Yields Tumble As Risk Aversion Increases
Risk aversion was the theme in the capital markets during the past week, and US yields pushed lower as investors scrambled to gain exposure. Economic data released during the week was mixed, but the short covering squeeze in the bond markets generated significant attention. Hedge fund titan David Tepper told investors that he would be cautious in US equities that contributed to the fall in stocks on Thursday. For the week, the S&P 500 index was nearly unchanged down less than 1 point.
There was a deluge of US economic data this week, which started with Retail Sales on Tuesday, which disappointed investors. Advanced retail sales increased by 0.1% month over month compared to the 0.6% expected by economists. Many believe that sales would increase during the spring after a rough winter but the rebound did not occur.
Inflation at the intermediate level also increased rapidly. U.S. producer prices posted their largest increase in 1-1/2 years in April as the cost of food and trade services surged, hinting at some inflation pressures. The Labor Department said that producer price index for final demand rose 0.6 percent, the biggest gain since September 2012. Economists polled had forecast prices received by the nation's farms, factories and refineries rising 0.2 percent.
U.S. CPI rose 0.3% m/m in April, which was in line with expectations after the 0.2% gain in March. CPI accelerated to a 2.0% y/y rate in April from 1.5% in March. Core CPI grew 0.2% m/m in April, firmer than projected after the 0.2% gain in March. Core CPI accelerated to a 1.8% y/y rate in April from 1.7% y/y in March.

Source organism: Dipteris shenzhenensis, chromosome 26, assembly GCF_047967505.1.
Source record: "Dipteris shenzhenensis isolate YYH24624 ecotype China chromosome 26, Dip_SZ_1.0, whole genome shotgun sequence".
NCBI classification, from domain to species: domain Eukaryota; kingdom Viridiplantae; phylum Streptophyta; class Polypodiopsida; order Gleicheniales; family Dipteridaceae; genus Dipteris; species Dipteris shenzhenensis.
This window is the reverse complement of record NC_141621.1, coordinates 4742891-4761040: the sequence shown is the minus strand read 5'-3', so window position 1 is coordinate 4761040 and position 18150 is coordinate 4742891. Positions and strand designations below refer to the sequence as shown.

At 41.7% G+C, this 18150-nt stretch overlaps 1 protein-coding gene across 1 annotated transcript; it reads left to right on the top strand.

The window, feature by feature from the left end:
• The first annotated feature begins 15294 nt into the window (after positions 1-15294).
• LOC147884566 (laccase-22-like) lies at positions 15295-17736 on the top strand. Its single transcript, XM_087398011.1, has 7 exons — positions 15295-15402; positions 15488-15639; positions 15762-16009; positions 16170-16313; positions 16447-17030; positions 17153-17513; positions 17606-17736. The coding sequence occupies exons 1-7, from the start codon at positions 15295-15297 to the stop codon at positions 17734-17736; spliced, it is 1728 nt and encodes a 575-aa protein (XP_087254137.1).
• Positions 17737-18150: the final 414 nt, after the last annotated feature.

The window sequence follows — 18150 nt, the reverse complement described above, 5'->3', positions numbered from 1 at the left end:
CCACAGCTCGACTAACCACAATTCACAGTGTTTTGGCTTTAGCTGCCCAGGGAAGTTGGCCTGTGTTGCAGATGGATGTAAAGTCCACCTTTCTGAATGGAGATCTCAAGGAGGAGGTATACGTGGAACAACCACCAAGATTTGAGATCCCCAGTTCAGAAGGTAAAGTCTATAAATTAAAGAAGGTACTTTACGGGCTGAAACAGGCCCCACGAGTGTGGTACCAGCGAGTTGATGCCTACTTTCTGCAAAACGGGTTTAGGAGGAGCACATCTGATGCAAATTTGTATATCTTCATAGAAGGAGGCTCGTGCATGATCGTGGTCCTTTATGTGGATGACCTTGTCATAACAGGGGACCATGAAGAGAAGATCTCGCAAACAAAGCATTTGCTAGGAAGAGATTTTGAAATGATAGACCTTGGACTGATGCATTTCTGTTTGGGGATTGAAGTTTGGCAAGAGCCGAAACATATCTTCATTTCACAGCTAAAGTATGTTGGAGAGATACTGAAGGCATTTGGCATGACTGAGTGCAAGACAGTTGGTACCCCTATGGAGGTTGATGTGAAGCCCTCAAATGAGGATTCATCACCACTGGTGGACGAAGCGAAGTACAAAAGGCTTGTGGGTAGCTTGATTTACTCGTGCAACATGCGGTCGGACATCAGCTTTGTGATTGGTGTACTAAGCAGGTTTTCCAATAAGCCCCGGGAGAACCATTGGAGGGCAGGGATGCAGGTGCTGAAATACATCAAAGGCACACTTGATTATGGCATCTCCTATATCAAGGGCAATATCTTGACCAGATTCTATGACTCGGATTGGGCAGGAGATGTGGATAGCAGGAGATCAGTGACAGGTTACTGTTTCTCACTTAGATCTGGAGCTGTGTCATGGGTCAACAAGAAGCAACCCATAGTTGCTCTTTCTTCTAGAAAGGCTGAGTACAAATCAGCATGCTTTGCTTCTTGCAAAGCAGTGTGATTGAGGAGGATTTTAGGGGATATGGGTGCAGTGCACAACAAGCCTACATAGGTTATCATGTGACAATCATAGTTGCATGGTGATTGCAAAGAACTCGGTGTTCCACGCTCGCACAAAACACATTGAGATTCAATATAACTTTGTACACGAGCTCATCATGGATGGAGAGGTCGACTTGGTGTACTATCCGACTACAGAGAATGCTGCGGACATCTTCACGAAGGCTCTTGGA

Manufacturing in the US was mixed. The U.S. Empire State Index rebounded to 19.0 in May compared to the median of 5.3 after an unexpected April decline to 1.3. Most of the component data was strong as well. The employment index rose to 20.9 from 8.2. The new orders index rose to 10.4 from 2.8. The six-month business conditions index rose to 44.0 from 38.2.
The 0.6% April U.S. industrial production drop capped a slightly-revised two-month surge that left gains of 0.9% in March and 1.1% in February, with an April drop that was led by a 5.3% utility plunge from a March all-time high, alongside smaller give-backs of prior strength for manufacturing and business equipment.
The Philly Fed survey in May downtick to 15.4 trimmed the April pop to a 16.6 seven-month high from 9.0 in March and a -6.3 fifteen-month low in February. The ISM-adjusted measure similarly slipped to 52.5, after climbing to 52.8 in April from 50.4 in March and 49.0 in February.
On the employment front, U.S. initial jobless claims dropped 24k to 297k in the week ended May 10 from 321k in the April 26 week. The 4-week moving average fell 2k to 323.25k. Continuing claims fell 9k to 2,667k in the week ended May 3 from a revised 2,761k.
On Friday, market participants received robust housing start news. The big April U.S. housing starts and permits bounce left a solid post-winter rebound that should trim fears about a stalled recovery for housing. U.S. housing starts rose 13.2% to a 1072k unit pace in April, better than expected after rising 2.0% to a revised 947k rate in March.
Market participants will continue to closely watch treasury yields. If yields are able to convincingly move through the 2.5% level, it could lead to a protracted correction in stocks.